Xiaomi, one of the top smartphone maker in the world, has been accused of collecting private data from millions of users who use its smartphone and web browsing Android apps.
Two days ago, global media company, Forbes raised concerns that the Chinese phone maker is collecting private data on the websites users visit as well as tracking about apps used and files/folders opened on their smartphone.
Security researcher, Gabi Cirlig said when he used his Redmi Note 8’s default Xiaomi browser, it recorded all the websites he visited, including search engine queries whether with Google or the privacy-focused DuckDuckGo. That tracking appeared to be happening even if he used the supposedly private “incognito” mode.
Meanwhile, another cybersecurity researcher Andrew Tierney investigated further, at Forbes’ request. He also found browsers shipped by Xiaomi on Google Play—Mi Browser Pro and the Mint Browser—were collecting private user data. Together, they have more than 15 million downloads, according to Google Play statistics.
All the user private data was being sent to servers in Singapore and Russia, owned by China-based Alibaba and rented by Xiaomi.
The privacy issue was also found on other Xiaomi smartphones: Xiaomi Mi 10, Xiaomi Redmi K20 and Xiaomi Mi MIX 3 devices.
While the smartphone maker says that the data is encrypted, researchers say that the form of encryption was weak and could therefore be easily be traced back to specific users.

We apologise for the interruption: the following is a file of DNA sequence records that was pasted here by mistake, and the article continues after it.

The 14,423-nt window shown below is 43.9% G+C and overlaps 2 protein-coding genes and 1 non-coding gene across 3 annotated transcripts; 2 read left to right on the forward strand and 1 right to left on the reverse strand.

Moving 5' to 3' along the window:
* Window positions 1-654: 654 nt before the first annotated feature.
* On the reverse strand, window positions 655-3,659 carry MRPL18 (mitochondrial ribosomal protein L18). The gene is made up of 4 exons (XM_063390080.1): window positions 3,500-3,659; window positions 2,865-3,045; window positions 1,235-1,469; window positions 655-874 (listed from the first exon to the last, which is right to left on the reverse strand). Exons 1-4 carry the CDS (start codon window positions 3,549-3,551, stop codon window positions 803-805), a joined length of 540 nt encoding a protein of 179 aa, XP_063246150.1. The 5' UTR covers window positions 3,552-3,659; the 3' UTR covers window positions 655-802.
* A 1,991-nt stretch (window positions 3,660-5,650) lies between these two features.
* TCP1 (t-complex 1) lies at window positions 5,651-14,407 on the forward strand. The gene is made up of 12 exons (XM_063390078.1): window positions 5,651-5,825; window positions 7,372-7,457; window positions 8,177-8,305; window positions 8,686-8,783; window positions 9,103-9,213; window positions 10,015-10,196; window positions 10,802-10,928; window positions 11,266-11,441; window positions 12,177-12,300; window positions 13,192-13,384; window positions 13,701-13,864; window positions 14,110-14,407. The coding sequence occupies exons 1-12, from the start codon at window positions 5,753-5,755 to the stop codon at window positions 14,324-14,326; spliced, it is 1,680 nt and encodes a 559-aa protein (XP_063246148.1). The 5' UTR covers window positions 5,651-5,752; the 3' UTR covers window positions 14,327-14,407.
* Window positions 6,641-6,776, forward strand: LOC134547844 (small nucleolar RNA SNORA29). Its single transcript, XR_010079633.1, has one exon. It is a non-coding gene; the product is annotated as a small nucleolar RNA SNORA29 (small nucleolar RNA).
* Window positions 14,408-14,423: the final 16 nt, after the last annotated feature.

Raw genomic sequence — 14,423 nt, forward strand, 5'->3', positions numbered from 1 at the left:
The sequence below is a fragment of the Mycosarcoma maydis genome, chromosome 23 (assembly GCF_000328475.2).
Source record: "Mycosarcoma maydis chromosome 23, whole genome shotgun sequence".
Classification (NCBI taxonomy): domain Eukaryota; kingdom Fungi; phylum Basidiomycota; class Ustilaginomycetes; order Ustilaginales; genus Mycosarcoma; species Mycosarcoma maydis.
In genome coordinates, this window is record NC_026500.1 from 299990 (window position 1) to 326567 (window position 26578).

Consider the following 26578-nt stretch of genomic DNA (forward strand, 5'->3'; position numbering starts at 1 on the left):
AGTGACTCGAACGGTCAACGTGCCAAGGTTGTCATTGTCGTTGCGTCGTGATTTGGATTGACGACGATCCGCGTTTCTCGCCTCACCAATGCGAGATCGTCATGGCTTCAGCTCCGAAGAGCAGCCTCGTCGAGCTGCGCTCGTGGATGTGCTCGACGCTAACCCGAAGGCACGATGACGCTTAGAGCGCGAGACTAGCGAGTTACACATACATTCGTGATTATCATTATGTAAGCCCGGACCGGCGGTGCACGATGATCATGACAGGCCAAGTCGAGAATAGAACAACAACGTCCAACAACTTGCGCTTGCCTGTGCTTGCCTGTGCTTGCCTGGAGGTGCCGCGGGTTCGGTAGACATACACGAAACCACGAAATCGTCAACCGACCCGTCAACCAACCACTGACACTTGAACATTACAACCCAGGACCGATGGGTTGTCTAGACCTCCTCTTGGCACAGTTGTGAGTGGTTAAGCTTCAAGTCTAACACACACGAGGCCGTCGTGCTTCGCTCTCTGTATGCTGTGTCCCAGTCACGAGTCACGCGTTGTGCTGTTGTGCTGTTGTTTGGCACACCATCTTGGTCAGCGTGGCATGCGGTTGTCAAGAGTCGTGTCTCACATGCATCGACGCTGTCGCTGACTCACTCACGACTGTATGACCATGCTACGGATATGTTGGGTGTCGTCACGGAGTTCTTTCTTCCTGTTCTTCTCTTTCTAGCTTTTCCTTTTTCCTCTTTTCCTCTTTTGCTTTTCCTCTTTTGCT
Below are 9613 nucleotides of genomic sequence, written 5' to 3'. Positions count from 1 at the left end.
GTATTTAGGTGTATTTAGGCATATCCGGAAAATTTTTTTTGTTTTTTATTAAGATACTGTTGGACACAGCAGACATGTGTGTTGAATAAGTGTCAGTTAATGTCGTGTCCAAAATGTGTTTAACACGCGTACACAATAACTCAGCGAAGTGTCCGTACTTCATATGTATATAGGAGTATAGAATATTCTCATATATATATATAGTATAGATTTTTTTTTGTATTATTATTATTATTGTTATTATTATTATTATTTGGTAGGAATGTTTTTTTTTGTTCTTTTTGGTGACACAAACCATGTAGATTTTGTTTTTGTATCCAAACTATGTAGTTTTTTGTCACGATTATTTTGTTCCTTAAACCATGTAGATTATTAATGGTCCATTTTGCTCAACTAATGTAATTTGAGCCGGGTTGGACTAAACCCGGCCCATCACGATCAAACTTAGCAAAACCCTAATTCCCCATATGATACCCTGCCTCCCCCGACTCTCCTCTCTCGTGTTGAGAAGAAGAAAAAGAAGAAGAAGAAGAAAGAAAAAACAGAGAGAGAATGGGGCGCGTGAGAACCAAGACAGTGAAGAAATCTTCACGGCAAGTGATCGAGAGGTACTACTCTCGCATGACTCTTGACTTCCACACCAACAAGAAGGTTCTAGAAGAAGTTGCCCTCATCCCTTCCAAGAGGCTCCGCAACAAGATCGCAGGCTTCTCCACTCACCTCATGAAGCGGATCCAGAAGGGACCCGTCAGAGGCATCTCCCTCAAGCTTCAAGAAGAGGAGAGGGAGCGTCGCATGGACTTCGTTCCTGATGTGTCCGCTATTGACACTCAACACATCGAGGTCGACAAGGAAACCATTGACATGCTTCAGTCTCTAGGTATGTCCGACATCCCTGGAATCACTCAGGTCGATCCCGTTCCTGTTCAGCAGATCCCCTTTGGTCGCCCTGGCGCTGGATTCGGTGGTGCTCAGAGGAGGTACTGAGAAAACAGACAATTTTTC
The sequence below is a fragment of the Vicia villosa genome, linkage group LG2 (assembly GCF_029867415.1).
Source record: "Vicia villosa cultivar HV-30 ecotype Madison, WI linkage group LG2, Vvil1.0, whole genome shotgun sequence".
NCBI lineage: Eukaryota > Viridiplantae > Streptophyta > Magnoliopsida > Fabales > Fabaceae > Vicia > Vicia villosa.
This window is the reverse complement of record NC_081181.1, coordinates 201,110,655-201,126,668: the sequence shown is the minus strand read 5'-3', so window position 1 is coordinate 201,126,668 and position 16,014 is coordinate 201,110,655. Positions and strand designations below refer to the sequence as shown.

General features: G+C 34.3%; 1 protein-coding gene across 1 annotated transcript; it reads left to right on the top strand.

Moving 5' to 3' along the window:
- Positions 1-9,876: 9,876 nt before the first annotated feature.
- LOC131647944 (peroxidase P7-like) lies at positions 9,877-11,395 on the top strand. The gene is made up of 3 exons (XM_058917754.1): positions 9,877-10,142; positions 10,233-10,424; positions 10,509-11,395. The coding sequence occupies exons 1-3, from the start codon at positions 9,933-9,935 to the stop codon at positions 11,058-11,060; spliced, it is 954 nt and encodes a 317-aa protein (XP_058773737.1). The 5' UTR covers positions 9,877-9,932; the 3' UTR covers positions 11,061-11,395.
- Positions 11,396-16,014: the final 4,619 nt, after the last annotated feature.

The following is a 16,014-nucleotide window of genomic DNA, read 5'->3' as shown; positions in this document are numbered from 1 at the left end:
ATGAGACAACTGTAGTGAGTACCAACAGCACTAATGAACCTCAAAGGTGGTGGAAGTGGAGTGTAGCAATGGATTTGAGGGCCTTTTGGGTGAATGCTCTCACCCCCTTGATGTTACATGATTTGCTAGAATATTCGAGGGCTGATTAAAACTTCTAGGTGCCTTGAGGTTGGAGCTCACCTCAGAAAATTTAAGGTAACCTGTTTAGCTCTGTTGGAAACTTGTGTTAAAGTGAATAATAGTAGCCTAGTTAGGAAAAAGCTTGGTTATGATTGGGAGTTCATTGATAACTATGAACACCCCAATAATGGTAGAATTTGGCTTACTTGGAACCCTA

According to Forbes, it took researchers just a few seconds to decode the “encrypted” data, which was encoded by a method called base64.
Both Cirlig and Tierney said Xiaomi’s behavior was more invasive than other browsers like Google Chrome or Apple Safari. “It’s a lot worse than any of the mainstream browsers I have seen,” Tierney said. “Many of them take analytics, but it’s about usage and crashing. Taking browser behavior, including URLs, without explicit consent and in private browsing mode, is about as bad as it gets.”
Xiaomi has denied claims by the cybersecurity researchers, telling Forbes in a statement posted on its blog.
The denial from Xiaomi persisted even despite a video sent by the researchers showing the device recording and transmitting browsing information to remote services. In a video demonstration, researchers queried the word ‘porn‘ using incognito mode and found that it was still transmitted to the Xiaomi servers.
Xiaomi said that “Our user’s privacy and internet security is of top priority at Xiaomi; we are confident that we strictly follow and are fully compliant with local laws and regulations”. However it is unclear on which local law is Xiaomi referring to. Xiaomi is based in China.
The smartphone maker added that it collects aggregated usage statistics on things like responsiveness and performance that can’t be used to identify individuals. The company also said it syncs web browsing history if people have the feature turned on in their settings. It denied any wrongdoing and said Forbes misunderstood its data privacy principles and policy.
The controversies with Xiaomi isn’t new. In 2018, the company admitted to placing advertisements on its Android smartphones running MI User Interface (MIUI) 10 and making it difficult for users to disable it. Later the company made it easier for users to disable those advertisements. In the third quarter of 2018, Xiaomi’s advertising revenue grew by 109.8 percent year-on-year, reaching 3.2 billion yuan (estimated $477 million). This growth was driven almost entirely by improved and highly targeted optimization of the ad recommendation algorithm used on user’s smartphones.
Late in his research, Cirlig also discovered that Xiaomi’s music player app on his phone was collecting information on his listening habits: what songs were played and when.
Forbes wrote: “One message was clear to the researcher: when you’re listening, Xiaomi is listening, too.”